November 4, 2005

Commentary:

Homeless Veterans

By R. James Nicholson
Secretary of Veterans Affairs

As we observe National Homeless Week from November 1-7, it is important for all Americans to reflect on the fact that approximately 200,000 veterans may be homeless on any given night.

This is a troubling statistic.

These men and women served our nation during its times of need, and many now live with inadequate shelter, food or medical care. They were our country’s defenders and should be provided every opportunity to live in dignity and security. That is why VA, with the unwavering support of President Bush and Congress, continues to provide vital funding for programs that help our heroes in need.

Recently, as a part of our outreach efforts, I was pleased to announce a series of grants — $14 million nationwide to 72 groups – further expanding the number of community beds provided to our veterans by public and community non-profit and faith-based organizations in every state in the nation and the District of Columbia.

Only through dedicated partnerships with community and faith-based organizations, like those championed by the President and this Administration, can we hope to end chronic homelessness among the men and women who have served our country in uniform.

VA’s partnerships with these organizations are an important part of what is, overall, the largest integrated network of homeless assistance programs in the country. VA is the federal agency that provides the most substantial one-on-one contact with the homeless. In many cities and rural areas, VA social workers and other clinicians conduct extensive outreach programs; clinical assessments; medical treatment; alcohol and drug abuse counseling; employment assistance; and provide domiciliary residential support.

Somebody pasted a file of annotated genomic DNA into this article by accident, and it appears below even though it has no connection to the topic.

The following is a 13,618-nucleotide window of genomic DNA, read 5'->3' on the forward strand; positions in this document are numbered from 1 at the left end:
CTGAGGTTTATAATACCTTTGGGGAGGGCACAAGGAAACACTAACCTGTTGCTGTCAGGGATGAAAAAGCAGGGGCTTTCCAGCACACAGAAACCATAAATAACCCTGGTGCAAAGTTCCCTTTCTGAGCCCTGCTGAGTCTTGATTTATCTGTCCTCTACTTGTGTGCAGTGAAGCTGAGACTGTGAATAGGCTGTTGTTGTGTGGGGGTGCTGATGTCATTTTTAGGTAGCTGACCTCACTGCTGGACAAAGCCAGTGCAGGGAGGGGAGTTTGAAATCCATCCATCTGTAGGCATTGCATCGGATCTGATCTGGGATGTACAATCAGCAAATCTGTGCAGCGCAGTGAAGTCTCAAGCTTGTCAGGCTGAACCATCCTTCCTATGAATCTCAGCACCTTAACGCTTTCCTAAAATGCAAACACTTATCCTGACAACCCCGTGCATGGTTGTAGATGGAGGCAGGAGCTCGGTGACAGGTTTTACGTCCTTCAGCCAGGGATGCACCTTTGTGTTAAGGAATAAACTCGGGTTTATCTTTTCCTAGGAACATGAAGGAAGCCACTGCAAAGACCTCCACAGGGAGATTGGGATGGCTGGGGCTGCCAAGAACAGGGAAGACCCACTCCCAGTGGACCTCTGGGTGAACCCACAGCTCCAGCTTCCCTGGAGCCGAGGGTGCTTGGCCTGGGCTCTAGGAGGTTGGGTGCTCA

VA’s Domiciliary Care for Homeless Veterans provides medical care and rehabilitation in a residential setting at 34 VA medical centers. At any one time, this program provides more than 5,000 homeless veterans with medical and psychiatric evaluation; treatment, vocational counseling and rehabilitation; and post-discharge community support.

Another important VA homeless outreach program is Veterans Industries. In this program, disadvantaged, at-risk, and homeless veterans live in community-based supervised group homes while working for pay in VA’s Compensated Work Therapy Program (also known as Veterans Industries). VA contracts with private industry and the public sector for work done by these veterans, who learn new job skills, relearn successful work habits, and regain a sense of self-worth.

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